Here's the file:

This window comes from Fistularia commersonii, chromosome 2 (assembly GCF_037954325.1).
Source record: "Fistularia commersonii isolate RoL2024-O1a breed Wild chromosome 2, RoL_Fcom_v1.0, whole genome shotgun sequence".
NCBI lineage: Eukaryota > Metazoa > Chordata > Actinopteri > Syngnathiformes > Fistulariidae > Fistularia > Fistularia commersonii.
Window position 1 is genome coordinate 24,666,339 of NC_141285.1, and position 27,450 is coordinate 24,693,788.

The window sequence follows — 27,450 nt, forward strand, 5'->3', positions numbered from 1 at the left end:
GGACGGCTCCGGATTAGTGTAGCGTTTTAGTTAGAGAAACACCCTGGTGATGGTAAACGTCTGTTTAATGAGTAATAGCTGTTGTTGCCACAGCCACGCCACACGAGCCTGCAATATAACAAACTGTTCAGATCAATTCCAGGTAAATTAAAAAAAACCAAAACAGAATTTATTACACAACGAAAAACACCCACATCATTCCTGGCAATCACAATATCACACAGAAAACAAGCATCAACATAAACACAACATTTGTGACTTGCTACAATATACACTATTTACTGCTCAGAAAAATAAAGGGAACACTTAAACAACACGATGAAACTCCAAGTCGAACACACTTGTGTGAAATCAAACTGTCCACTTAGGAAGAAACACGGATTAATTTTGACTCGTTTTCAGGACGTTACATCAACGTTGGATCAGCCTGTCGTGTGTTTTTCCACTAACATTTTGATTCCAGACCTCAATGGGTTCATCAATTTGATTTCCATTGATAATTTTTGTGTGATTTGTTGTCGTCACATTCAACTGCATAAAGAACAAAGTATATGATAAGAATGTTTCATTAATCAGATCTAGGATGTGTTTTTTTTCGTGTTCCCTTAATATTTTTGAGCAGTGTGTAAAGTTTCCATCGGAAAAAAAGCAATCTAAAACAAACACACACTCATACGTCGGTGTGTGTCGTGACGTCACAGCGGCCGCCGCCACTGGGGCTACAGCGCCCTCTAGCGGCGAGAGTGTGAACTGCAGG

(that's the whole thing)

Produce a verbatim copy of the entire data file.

This window comes from Fistularia commersonii, chromosome 2 (assembly GCF_037954325.1).
Source record: "Fistularia commersonii isolate RoL2024-O1a breed Wild chromosome 2, RoL_Fcom_v1.0, whole genome shotgun sequence".
NCBI lineage: Eukaryota > Metazoa > Chordata > Actinopteri > Syngnathiformes > Fistulariidae > Fistularia > Fistularia commersonii.
Window position 1 is genome coordinate 24,666,339 of NC_141285.1, and position 27,450 is coordinate 24,693,788.

The window sequence follows — 27,450 nt, forward strand, 5'->3', positions numbered from 1 at the left end:
GGACGGCTCCGGATTAGTGTAGCGTTTTAGTTAGAGAAACACCCTGGTGATGGTAAACGTCTGTTTAATGAGTAATAGCTGTTGTTGCCACAGCCACGCCACACGAGCCTGCAATATAACAAACTGTTCAGATCAATTCCAGGTAAATTAAAAAAAACCAAAACAGAATTTATTACACAACGAAAAACACCCACATCATTCCTGGCAATCACAATATCACACAGAAAACAAGCATCAACATAAACACAACATTTGTGACTTGCTACAATATACACTATTTACTGCTCAGAAAAATAAAGGGAACACTTAAACAACACGATGAAACTCCAAGTCGAACACACTTGTGTGAAATCAAACTGTCCACTTAGGAAGAAACACGGATTAATTTTGACTCGTTTTCAGGACGTTACATCAACGTTGGATCAGCCTGTCGTGTGTTTTTCCACTAACATTTTGATTCCAGACCTCAATGGGTTCATCAATTTGATTTCCATTGATAATTTTTGTGTGATTTGTTGTCGTCACATTCAACTGCATAAAGAACAAAGTATATGATAAGAATGTTTCATTAATCAGATCTAGGATGTGTTTTTTTTCGTGTTCCCTTAATATTTTTGAGCAGTGTGTAAAGTTTCCATCGGAAAAAAAGCAATCTAAAACAAACACACACTCATACGTCGGTGTGTGTCGTGACGTCACAGCGGCCGCCGCCACTGGGGCTACAGCGCCCTCTAGCGGCGAGAGTGTGAACTGCAGG